Impacts of Disturbance on Marine Mammals: Physiological and Behavioral Responses to Stressors

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Impacts of Disturbance on Marine Mammals: Physiological and Behavioral Responses to Stressors

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Description

Marine mammals play important roles in marine ecosystems and are often considered indicators of ecosystem health. Unfortunately, a growing human footprint in the marine environment has led to increased interactions between marine mammals and humans, leading to concerns about the impact of these activities on populations already facing other threats such as climate change. Exposure to disturbance from naval exercises and tourism results in short-term disruptions of natural behavior that may have energetic consequences or put the animals at greater risk to pressure related problems such as decompression sickness. To predict and quantify how marine mammals will respond to natural and anthropogenic stressors, it is essential to understand their physiological limits and the plasticity in the behavioral and physiological responses to stress. Dr. McDonald’s research addresses these knowledge gaps by 1) investigating the diving capacity and energetic requirements of breath-hold divers and 2) investigating the physiological and behavioral responses to anthropogenic stressors.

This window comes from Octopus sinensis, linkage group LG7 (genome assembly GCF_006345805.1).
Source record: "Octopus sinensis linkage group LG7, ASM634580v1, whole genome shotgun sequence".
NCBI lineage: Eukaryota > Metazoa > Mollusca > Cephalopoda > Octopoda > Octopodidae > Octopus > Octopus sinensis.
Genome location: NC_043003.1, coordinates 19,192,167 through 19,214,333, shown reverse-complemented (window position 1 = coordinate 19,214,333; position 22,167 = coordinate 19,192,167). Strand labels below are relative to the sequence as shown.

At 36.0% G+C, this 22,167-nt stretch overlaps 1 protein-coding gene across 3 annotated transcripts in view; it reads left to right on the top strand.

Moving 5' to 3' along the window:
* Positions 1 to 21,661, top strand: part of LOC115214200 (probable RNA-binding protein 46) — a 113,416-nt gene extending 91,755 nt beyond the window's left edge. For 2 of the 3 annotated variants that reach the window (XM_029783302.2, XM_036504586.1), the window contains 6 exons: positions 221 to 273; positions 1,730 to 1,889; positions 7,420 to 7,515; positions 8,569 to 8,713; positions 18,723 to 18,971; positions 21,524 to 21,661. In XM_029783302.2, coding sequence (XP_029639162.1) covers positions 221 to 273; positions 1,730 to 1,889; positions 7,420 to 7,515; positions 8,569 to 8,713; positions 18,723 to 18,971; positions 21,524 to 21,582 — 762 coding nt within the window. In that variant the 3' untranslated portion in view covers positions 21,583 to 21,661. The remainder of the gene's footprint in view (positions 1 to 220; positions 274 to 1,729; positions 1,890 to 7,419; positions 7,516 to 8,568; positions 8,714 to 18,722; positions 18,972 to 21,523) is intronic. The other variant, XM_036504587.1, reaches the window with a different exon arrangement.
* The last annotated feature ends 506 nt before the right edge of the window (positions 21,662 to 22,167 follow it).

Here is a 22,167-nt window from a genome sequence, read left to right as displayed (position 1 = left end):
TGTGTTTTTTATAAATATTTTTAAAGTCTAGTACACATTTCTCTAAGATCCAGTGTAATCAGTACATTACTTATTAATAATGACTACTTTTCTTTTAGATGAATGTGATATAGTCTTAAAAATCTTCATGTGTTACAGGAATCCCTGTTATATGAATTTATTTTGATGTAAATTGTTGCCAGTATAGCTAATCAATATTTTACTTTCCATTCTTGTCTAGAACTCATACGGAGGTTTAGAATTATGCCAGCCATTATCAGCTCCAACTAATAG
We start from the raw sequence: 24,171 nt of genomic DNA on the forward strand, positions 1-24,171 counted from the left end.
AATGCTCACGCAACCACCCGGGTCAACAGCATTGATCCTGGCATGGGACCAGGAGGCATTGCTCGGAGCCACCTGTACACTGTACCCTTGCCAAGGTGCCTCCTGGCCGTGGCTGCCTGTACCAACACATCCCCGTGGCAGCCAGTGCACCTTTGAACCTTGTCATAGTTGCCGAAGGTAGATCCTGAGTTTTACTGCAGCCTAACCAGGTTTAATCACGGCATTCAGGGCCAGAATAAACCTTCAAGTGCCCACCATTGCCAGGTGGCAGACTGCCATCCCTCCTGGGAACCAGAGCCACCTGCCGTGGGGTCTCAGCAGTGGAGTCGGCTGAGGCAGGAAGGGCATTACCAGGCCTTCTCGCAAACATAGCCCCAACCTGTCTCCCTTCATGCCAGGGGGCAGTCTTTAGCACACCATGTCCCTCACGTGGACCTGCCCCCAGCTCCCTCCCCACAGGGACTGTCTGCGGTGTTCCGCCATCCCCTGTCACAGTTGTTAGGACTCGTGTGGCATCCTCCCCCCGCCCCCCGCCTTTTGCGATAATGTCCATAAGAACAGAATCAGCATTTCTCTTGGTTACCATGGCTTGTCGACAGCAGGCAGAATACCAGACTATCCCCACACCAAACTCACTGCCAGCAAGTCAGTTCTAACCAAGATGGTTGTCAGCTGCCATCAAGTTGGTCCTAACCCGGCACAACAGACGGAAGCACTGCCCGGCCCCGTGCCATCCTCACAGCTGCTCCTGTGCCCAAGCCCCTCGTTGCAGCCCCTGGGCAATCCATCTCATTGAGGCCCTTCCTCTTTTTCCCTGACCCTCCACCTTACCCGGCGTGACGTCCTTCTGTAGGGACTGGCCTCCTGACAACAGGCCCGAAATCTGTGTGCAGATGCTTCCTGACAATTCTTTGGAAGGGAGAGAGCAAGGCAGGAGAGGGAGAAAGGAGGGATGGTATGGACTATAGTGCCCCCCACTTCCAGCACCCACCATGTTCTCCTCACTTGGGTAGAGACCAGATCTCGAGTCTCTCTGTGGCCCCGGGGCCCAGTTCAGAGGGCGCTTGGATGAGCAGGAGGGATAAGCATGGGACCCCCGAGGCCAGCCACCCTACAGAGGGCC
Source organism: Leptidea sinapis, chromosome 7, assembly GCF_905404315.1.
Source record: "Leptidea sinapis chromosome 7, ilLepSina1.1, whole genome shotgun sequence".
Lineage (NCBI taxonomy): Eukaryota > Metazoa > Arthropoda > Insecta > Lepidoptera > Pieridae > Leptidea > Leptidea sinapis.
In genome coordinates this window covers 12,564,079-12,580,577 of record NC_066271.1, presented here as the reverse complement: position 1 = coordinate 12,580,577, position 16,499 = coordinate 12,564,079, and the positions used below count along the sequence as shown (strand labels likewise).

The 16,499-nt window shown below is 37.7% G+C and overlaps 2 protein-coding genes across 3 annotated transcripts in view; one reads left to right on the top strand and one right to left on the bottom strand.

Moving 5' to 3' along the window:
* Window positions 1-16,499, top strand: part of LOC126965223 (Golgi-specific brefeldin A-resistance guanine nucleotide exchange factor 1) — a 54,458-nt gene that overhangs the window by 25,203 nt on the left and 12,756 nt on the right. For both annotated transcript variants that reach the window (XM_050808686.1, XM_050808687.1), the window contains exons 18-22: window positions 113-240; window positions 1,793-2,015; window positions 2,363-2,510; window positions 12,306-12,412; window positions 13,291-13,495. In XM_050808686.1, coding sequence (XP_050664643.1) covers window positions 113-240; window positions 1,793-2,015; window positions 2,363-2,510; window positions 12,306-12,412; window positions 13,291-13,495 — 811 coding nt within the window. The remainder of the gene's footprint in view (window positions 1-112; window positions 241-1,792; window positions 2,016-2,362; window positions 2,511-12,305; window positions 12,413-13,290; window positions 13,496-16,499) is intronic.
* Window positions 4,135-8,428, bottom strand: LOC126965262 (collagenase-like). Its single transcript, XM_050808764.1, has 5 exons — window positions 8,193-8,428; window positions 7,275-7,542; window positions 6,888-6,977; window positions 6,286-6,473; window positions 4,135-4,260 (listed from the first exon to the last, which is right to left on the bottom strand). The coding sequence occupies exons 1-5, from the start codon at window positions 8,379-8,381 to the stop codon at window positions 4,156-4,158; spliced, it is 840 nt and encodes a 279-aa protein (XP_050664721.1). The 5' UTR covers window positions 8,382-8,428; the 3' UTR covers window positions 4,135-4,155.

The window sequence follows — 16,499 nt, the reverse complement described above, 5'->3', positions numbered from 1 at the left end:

About the Author

Dr. Birgitte McDonald (pronouns: she/her) is an associate professor at Moss Landing Marine Laboratories, where she has been teaching courses on Ecology and Physiology of Marine Vertebrates and Scientific skills since 2015. She obtained her doctoral degree at the University of California, Santa Cruz and conducted postdoctoral research at Scripps Institution of Oceanography and Aarhus University (Denmark). As a physiological and behavioral ecologist, Dr. McDonald investigates adaptations that allow animals to survive in extreme environments using state-of-the-art biologgers. Understanding the mechanisms that allow an organism to interact and survive in its environment is crucial for predicting their response to climate change. Her research has provided opportunities to work with a broad range of species in a diversity of habitats from the Antarctic to the Galapagos.

Date of Event

Spring 4-13-2022

Keywords

physiological ecology, climate change, disturbance, animal health

Disciplines

Comparative and Evolutionary Physiology | Marine Biology | Terrestrial and Aquatic Ecology

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1 streaming video file (59 min.) : digital, sound, color. Closed-captioned for the hearing impaired.

Impacts of Disturbance on Marine Mammals: Physiological and Behavioral Responses to Stressors

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